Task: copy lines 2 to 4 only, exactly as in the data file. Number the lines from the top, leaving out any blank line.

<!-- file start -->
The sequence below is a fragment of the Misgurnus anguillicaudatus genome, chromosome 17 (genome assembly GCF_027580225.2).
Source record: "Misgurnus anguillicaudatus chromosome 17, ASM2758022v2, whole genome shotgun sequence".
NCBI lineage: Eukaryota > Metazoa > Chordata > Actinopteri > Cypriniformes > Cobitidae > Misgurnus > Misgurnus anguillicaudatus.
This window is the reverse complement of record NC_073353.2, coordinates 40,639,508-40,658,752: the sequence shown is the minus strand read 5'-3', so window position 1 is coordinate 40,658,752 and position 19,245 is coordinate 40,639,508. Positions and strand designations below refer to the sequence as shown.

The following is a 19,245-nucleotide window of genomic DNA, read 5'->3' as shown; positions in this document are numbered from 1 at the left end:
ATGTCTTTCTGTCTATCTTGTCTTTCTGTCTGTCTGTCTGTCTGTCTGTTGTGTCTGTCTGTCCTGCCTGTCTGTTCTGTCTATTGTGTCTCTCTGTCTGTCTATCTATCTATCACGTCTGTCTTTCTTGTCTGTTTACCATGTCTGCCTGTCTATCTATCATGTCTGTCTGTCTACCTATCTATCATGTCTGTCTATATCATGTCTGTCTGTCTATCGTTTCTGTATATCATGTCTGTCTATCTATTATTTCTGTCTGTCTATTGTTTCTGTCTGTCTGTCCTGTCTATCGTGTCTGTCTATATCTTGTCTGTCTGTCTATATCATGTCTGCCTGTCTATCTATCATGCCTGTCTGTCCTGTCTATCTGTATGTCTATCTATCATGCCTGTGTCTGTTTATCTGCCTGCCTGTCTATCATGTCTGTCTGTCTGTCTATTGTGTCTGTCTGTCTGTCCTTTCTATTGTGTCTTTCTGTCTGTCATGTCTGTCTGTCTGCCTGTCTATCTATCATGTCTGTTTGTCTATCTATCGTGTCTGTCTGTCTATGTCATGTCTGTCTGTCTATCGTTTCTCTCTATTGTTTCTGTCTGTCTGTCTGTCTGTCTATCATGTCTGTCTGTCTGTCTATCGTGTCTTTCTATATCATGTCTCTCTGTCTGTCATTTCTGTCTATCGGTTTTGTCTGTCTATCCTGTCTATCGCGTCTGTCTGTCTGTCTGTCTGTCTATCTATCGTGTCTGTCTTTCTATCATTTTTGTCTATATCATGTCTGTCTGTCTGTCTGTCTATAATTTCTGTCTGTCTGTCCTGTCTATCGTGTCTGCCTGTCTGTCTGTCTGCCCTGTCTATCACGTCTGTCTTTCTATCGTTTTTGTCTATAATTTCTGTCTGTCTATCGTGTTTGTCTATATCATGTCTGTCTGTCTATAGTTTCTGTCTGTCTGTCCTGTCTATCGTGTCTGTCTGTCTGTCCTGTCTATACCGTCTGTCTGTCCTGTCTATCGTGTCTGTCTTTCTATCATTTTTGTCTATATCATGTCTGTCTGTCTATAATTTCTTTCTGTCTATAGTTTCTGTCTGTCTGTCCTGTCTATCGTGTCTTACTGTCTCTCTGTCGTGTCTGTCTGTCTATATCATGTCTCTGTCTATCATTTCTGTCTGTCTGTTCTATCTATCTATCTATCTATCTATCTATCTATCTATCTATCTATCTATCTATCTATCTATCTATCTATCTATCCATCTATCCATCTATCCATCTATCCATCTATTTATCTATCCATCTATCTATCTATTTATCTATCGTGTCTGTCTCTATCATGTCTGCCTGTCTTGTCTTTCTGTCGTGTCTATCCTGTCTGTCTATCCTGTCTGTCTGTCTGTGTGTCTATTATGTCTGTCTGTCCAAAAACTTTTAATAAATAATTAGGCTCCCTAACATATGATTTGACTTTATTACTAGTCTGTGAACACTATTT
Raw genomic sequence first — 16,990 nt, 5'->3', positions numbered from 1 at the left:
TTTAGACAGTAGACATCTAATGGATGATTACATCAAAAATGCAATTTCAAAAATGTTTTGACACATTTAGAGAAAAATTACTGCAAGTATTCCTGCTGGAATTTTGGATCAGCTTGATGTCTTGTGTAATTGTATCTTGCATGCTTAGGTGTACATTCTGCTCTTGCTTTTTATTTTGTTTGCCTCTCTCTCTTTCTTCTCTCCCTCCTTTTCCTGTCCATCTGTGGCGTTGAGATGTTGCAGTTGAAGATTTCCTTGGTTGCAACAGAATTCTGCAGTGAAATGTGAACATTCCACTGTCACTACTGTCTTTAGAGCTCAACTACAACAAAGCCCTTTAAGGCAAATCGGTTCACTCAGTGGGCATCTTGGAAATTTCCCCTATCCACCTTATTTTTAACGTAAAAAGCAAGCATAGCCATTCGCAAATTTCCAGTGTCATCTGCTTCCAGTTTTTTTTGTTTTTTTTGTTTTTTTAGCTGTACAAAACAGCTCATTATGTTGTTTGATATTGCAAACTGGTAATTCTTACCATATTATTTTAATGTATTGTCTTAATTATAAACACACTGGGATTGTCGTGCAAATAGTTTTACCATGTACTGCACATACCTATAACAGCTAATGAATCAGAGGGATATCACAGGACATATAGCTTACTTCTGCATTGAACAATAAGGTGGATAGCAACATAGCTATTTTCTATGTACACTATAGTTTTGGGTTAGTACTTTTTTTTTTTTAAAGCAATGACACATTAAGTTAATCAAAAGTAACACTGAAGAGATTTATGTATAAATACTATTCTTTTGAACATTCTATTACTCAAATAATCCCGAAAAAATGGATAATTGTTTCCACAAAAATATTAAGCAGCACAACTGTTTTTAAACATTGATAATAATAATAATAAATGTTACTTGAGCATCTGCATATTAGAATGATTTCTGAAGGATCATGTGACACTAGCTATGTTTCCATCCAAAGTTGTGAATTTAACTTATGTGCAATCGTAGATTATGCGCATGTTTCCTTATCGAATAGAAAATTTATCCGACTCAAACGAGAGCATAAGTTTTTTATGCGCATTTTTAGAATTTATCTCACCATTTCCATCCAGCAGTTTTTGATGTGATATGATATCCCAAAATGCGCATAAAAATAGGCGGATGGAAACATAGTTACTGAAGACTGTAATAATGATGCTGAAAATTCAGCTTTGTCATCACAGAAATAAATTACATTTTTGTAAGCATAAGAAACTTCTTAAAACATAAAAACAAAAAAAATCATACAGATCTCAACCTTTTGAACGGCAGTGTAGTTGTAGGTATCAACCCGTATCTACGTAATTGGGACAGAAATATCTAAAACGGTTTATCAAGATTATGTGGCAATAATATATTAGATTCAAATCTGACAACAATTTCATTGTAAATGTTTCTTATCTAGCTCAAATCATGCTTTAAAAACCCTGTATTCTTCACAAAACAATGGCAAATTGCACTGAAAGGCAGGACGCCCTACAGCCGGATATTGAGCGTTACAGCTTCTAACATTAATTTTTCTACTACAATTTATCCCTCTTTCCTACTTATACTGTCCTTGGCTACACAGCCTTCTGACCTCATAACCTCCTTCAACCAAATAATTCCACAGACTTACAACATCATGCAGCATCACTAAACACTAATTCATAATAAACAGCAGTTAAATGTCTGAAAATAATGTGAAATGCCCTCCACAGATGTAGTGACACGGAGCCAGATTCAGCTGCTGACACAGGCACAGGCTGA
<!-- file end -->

Source record: "Misgurnus anguillicaudatus chromosome 17, ASM2758022v2, whole genome shotgun sequence".
NCBI lineage: Eukaryota > Metazoa > Chordata > Actinopteri > Cypriniformes > Cobitidae > Misgurnus > Misgurnus anguillicaudatus.
This window is the reverse complement of record NC_073353.2, coordinates 40,639,508-40,658,752: the sequence shown is the minus strand read 5'-3', so window position 1 is coordinate 40,658,752 and position 19,245 is coordinate 40,639,508. Positions and strand designations below refer to the sequence as shown.